Three Poems on Nigeria
Robert L. Doty
Underfoot, the carcass of the scorpion,
Overhead, the bougainvillea and the cashew tree
Below, the hill and quiet town
Resting in the midday Ekiti sun,
Invites the strangers in.
Northward is the Jos Plateau
Where grim violence replicates the oldest one.
The father leans over one bare bed
Watching his baby girl,
Wearing only hoses in her arm.
Nurses stand nearby,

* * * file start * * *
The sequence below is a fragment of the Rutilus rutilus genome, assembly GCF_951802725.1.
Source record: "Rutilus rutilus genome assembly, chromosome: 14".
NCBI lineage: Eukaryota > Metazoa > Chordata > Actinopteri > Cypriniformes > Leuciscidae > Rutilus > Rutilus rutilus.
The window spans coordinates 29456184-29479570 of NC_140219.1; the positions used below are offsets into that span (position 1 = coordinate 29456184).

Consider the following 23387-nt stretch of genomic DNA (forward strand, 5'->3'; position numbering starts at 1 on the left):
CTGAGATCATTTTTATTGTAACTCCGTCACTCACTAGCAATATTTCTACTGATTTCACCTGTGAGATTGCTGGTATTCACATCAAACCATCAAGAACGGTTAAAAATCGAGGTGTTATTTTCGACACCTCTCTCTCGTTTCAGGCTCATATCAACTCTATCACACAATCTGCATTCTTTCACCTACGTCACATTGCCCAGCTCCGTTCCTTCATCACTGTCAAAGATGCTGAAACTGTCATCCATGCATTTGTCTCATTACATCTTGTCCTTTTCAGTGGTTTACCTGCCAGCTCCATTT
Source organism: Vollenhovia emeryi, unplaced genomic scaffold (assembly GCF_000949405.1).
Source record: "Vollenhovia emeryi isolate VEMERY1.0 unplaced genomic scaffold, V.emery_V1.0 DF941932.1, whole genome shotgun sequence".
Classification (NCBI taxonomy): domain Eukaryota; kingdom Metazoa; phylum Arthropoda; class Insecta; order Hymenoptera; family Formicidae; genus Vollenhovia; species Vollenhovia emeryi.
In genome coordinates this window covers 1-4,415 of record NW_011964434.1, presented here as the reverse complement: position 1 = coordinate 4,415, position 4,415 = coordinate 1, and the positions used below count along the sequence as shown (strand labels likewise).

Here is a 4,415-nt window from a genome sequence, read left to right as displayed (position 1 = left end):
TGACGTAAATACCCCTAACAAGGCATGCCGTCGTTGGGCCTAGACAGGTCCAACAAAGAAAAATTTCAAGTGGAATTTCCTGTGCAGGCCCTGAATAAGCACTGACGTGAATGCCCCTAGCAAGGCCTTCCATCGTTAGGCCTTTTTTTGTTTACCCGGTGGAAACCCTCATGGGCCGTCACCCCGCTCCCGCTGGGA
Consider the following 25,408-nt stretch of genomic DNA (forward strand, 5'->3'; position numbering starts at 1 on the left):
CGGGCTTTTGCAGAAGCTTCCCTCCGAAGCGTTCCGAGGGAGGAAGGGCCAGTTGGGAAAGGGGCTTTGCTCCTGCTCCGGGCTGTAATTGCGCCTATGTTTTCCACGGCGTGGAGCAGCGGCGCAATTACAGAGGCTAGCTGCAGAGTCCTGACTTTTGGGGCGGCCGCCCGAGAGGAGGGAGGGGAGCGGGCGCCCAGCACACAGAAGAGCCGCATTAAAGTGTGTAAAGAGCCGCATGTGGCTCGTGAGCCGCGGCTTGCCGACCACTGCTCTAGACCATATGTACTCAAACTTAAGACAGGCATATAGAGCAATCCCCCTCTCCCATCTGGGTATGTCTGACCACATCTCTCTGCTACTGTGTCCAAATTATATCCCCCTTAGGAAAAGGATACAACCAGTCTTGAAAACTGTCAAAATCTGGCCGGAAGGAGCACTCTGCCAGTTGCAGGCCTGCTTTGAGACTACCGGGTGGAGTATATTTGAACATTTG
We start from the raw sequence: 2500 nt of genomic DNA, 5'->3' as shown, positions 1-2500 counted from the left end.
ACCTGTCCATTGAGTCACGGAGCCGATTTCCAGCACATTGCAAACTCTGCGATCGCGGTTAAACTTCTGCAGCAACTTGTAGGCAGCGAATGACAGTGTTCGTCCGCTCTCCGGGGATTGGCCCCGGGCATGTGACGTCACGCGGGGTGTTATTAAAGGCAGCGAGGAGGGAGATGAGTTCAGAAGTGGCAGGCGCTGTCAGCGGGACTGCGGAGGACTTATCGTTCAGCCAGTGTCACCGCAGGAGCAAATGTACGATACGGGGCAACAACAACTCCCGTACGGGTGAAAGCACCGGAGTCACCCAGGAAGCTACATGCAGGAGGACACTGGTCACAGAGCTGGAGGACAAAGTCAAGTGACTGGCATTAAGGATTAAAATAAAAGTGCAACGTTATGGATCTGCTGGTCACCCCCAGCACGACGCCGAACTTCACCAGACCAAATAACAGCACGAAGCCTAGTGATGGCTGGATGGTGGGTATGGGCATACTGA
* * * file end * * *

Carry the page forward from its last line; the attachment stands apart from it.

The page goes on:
Sympathetic, but with little else
To guide her through to health
The nearly empty clinic
Wide open doors
Reinforce the news that many are sick,
Few can come, fewer can pay.
Nurses go unrewarded save with memory.
Flashes of Color
The canvas is tan.
The dust lingers in the air
In the dry season.
The world is splashed with color
Red hot poker, red hot peppers,
Red headed lizards, umbrellas,
Bananas, school uniforms, orange
Blossoms, blue-winged chickens,
The world's brightest clothes.
The eye and spirit are raised up.
Mon, September 23, 2013
by Robert L. Doty filed under